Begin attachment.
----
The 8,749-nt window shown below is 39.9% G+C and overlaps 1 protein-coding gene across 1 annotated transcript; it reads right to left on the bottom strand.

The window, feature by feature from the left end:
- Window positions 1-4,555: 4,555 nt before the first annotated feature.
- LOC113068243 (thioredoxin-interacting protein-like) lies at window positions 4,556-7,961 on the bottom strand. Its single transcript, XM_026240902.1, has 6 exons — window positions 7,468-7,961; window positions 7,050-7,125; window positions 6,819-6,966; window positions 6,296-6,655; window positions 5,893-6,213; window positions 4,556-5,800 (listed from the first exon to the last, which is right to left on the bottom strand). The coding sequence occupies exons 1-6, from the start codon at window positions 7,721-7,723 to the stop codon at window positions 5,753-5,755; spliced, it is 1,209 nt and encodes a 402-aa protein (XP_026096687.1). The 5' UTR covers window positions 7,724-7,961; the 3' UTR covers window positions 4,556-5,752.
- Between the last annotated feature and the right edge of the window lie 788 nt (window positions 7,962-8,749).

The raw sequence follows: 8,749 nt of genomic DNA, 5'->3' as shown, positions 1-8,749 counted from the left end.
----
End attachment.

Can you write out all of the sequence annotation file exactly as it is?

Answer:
The 8,749-nt window shown below is 39.9% G+C and overlaps 1 protein-coding gene across 1 annotated transcript; it reads right to left on the bottom strand.

The window, feature by feature from the left end:
- Window positions 1-4,555: 4,555 nt before the first annotated feature.
- LOC113068243 (thioredoxin-interacting protein-like) lies at window positions 4,556-7,961 on the bottom strand. Its single transcript, XM_026240902.1, has 6 exons — window positions 7,468-7,961; window positions 7,050-7,125; window positions 6,819-6,966; window positions 6,296-6,655; window positions 5,893-6,213; window positions 4,556-5,800 (listed from the first exon to the last, which is right to left on the bottom strand). The coding sequence occupies exons 1-6, from the start codon at window positions 7,721-7,723 to the stop codon at window positions 5,753-5,755; spliced, it is 1,209 nt and encodes a 402-aa protein (XP_026096687.1). The 5' UTR covers window positions 7,724-7,961; the 3' UTR covers window positions 4,556-5,752.
- Between the last annotated feature and the right edge of the window lie 788 nt (window positions 7,962-8,749).

The raw sequence follows: 8,749 nt of genomic DNA, 5'->3' as shown, positions 1-8,749 counted from the left end.